Notification: Parks and Wildlife Service is part of the new Department of Biodiversity, Conservation and Attractions (DBCA).

Article Index

Nutrient and organic loading 

Nutrient and organic loading to the Swan Canning river system is a priority issue for the waterway that has impacts on water quality, ecological health and community benefit.

Nutrients are elements or compounds including nitrogen, phosphorus and organic carbon. They enter the rivers from the catchments through drains, surface runoff and groundwater. The most common sources of nutrients entering our rivers include fertilisers, plant matter (e.g. grass clippings, leaves), detergents, sewage and animal waste.

Nutrients are essential for plant growth, including algae, but excess nutrients fuel algal blooms and can promote harmful algae.

Data from 2009 hydrological and nutrient modelling of Swan Canning sub-catchments (8.96MB) show that an estimated 26 tonnes of phosphorus and 251 tonnes of nitrogen flow into the Swan Canning river system each year. Subsequent modelling of the Avon Catchment (11.52MB) in 2015 estimated that 5 tonnes of phosphorus and 213 tonnes of nitrogen flow from the Avon each year.

Swan Canning Water Quality Improvement Plan

In 2006 the Australian Government identified the Swan Canning river system as a coastal 'hot spot' and funding was provided to coordinate a water quality improvement plan for the region. The Swan Canning Water Quality Improvement Plan (4.71MB) (SCWQIP) was released in December 2009.

Modelling undertaken as part of the SCWQIP was used to map water quality conditions in 30 sub-catchments in the Swan Canning Catchment. Based on that predictive modelling the maximum acceptable load to the Swan and Canning rivers per year is 128 tonnes of total nitrogen and 14 tonnes of total phosphorus. The SCWQIP aims to reduce the nitrogen load by 123 tonnes (49%), and phosphorus load by 12 tonnes (46%) annually.

The plan guides investment until the end of June 2017, identifying the most cost-effective management actions to address sources of land-based nitrogen and phosphorus and improve estuarine and coastal water quality.

Swan Canning Water Quality Improvement Plan publications

Local water quality improvement plans

Parks and Wildlife have developed and invested in 10 local water quality improvement plans (WQIPs) for priority catchments, providing local councils and communities with guidance to improve water quality. The WQIPs were developed as a joint project between local government regional and sub-regional natural resource management groups, community groups, State Government agencies and the Water Corporation.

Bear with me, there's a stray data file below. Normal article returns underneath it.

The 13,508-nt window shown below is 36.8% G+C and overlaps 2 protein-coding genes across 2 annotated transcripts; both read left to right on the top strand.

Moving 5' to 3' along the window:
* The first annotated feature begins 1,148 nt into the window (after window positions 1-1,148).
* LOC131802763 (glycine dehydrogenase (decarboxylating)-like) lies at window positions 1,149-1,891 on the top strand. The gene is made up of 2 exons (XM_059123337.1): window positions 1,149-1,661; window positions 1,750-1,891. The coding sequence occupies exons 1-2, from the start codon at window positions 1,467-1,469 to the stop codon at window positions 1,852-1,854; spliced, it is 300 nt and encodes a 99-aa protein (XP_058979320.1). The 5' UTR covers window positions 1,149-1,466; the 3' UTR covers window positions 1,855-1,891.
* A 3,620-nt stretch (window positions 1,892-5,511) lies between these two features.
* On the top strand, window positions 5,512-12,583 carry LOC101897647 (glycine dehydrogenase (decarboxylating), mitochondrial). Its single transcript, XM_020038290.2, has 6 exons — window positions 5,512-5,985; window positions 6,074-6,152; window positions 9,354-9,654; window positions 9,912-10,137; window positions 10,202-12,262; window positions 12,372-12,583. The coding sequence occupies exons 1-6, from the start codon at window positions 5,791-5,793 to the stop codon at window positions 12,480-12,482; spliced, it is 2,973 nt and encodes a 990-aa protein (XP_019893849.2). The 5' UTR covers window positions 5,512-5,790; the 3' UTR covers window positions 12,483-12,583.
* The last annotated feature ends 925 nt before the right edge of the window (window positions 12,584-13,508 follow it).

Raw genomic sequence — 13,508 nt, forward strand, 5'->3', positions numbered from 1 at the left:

Each plan uses a five-step process to trace nutrient and pollutant pathways through catchments from the source to point of discharge. Each plan identifies existing ecological condition, water quality and pollutant loads, identifies environmental values of water bodies and water quality objectives to protect those values, and identifies and commits to a set of cost-effective management measures to achieve and maintain those values and objectives. The WQIPs have attracted substantial funding which has enabled the implementation of a number of projects including on-ground works, community education and working with local government and industry to facilitate best practice.

Local water quality improvement plans

Tackling nutrients through drainage and nutrient intervention

The Drainage and Nutrient Intervention Program (DNIP) facilitates on-ground works to improve water quality in priority urban and rural drains, tributaries and catchments, influences policy and practice through innovation, project evaluation and demonstration, and guides investment and identifies the most cost-effective management actions to address sources of land-based nutrients, through initiatives such as the Swan Canning Water Quality Improvement Plan.

DNIP works include drain restoration, re-establishment of tributary vegetation, wetland creation and use of nutrient retentive materials. DNIP also trials and operates new nutrient intervention technologies, engages stakeholders and monitors and evaluates drainage restoration works.

DNIP demonstration projects include:

Environmental guidelines for the establishment and maintenance of turf grass areas

The Environmental Guidelines for the establishment and maintenance of turf and grassed areas (3.81MB) were originally published in 2001 and are an important resource for the turf and irrigation industry. The guidelines were reviewed in 2014 by the Fertiliser Partnership Urban Users Working Group, which is chaired by Parks and Wildlife. The reviewed document provides industry best management practice for turf grass areas in Western Australia for the protection of the environment.

How can you help?

  1. Fertilise wise. Limit fertiliser application, and when needed, apply a river-friendly variety in spring or early autumn. Never over-water.
  2. Wash your car on the lawn to keep detergents out of the stormwater drainage system.
  3. Grow local native plants which need less water and fertiliser.
  4. Take your rubbish home when you are out enjoying the rivers.
  5. Pick up your dog's waste and put it in a bin or worm farm. It's full of nutrients that can contribute to the overall nutrient loading of the system.
  6. Check with your local council where to dispose of paint, oil and chemicals. They can end up in the rivers if tipped down the drain.
  7. Use phosphorus-free detergents when washing clothes or dishes. Phosphorus is one of the main nutrients that feed algal blooms.
  8. Compost your leaves and grass clippings – don't let them be washed or blown into the drain.
  9. Register and attend a free Great Gardens workshop.
  10. Become a River Guardian.